How A Stateless Society Would Deal With A Pandemic Like Covid-19. Incentives Matter.

in #libertylast year

The freedom of the individual is at stake, and very publicly so. The overwhelming majority is seeking solutions from the government, which in turn vows to deliver.

In times where individual freedoms are slashed with unprecedented rigor and speed, I'd like to offer a potential scenario about how a society without central control could handle such a situation.

I will not discuss the severity of the pandemic itself. The following ideas are valid even in extreme scenarios like gross under / overestimation of the situation.

Incentives matter

To make good and reasonable decisions, reliable information is key. What incentive does the decision maker have to acquire high quality information? Does the decision maker have to bear the consequences of his decisions?

In the case of governments making decisions for millions of people, these incentives are very low. The primary incentive for a politician is to be popular and to get reelected (and that's not an evil thing, it's just the incentive structure in place). Also, state-financed institutes have no incentive to provide reliable data as their financing is independent of the outcome of their suggestions. And so we are in a very dangerous situation, because nobody has any incentive to gather objectively accurate information. The reaction to a small problem could be overblown and a real emergency could be played down.

In a stateless society, there would be no monopoly on health services. Hundreds of companies would be competing for customers, just like supermarkets do today. Different models would exist, from 'pay-as-you-go' to universal insurances. Free services would also be provided to those in need, either financed by charity or equally likely as a means of marketing (just look at all those companies offering their services free of charge in the face of Covid-19 - building your reputation for the time after).

So now, how could such a system combat a pandemic?

Let's first understand the incentives for these health service provider. They want to make as much profit as possible, just like any other private company. Thus, they are interested in offering the highest possible quality at a low price (otherwise customers would go elsewhere).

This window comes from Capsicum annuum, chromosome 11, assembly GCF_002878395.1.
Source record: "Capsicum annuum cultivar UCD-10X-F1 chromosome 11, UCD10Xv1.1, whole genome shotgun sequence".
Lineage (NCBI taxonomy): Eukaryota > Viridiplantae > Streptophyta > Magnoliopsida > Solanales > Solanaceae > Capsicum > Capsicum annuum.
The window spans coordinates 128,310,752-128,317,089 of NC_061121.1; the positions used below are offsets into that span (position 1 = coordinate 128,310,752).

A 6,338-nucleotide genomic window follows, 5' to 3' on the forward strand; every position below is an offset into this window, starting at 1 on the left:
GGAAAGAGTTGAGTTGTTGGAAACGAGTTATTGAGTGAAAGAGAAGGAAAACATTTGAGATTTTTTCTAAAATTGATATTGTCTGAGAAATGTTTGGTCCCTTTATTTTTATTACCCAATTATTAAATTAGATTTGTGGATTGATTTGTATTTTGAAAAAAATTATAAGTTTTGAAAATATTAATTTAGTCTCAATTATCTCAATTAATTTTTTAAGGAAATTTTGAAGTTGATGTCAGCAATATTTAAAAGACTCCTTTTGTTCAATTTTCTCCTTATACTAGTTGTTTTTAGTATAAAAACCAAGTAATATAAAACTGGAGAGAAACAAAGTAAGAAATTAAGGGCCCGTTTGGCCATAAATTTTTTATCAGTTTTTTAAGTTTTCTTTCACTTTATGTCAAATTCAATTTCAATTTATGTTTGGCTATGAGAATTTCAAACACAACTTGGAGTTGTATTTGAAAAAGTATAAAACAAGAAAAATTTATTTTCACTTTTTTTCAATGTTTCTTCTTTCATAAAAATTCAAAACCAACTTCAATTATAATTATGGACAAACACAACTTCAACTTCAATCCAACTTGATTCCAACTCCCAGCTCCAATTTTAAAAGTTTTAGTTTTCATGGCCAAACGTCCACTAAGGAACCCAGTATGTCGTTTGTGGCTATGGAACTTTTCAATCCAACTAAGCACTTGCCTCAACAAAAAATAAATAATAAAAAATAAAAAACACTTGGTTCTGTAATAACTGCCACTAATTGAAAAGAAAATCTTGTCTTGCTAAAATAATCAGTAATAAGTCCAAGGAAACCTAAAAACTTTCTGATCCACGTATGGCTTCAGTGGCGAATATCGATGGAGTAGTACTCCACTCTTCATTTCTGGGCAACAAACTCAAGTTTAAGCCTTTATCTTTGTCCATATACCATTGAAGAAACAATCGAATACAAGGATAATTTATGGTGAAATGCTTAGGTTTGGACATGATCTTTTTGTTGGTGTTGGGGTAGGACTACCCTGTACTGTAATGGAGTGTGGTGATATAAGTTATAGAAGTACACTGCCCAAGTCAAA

Let's assume an extremely virulent and deadly pandemic is about to spread, requiring a dramatic rise in intensive care. This would be an absolute nightmare scenario for all health service providers, as costs would go through the roof and customers monthly fees wouldn't be anymore sufficient to cover them. There would be every incentive in the world for them to stop it very early.

They would probably seek the best, unbiased information out there to judge the situation.

Health service providers have an explicit contract with every customer that can be enforced by both sides. They would probably include some of the following lines into such a contract:

We reserve the right to terminate the contract with immediate effect if ...

'you refuse to wear a mask in the public if we instruct you so'
'you refuse to stay inside your home if we instruct you so'
'you have contact to a person outside of your household'
etc...

You see, those drastic measures can be realized in a voluntary society, at least if you don't want to lose your insurance. Companies could also react by not letting persons onto their property violating these terms. But nobody will restrict your freedom to still roam freely. You can also try to find another health service provider with less strict terms. There are endless possibilities.

Let's assume the reaction of a specific health agency is overblown. This will probably be costly, as customers will switch to other agencies that do not implement these restrictions.

There will be competition to gather the best available information. Providers can't be too strict nor too loose as they will lose money in both cases if their information deviates from reality. Health agencies have to get this right.

The biggest difference between centrally planned health care and a market-based system is the incentive structure.

Government health care has no incentive to muster an efficient and spot-on response to Covid-19. They don't bear the costs and don't go out of business. And it seems like some authoritarian politicians are even putting it to 'good use'.

Health care providers on the other side want their customers to be healthy. Otherwise it would cost them dearly.

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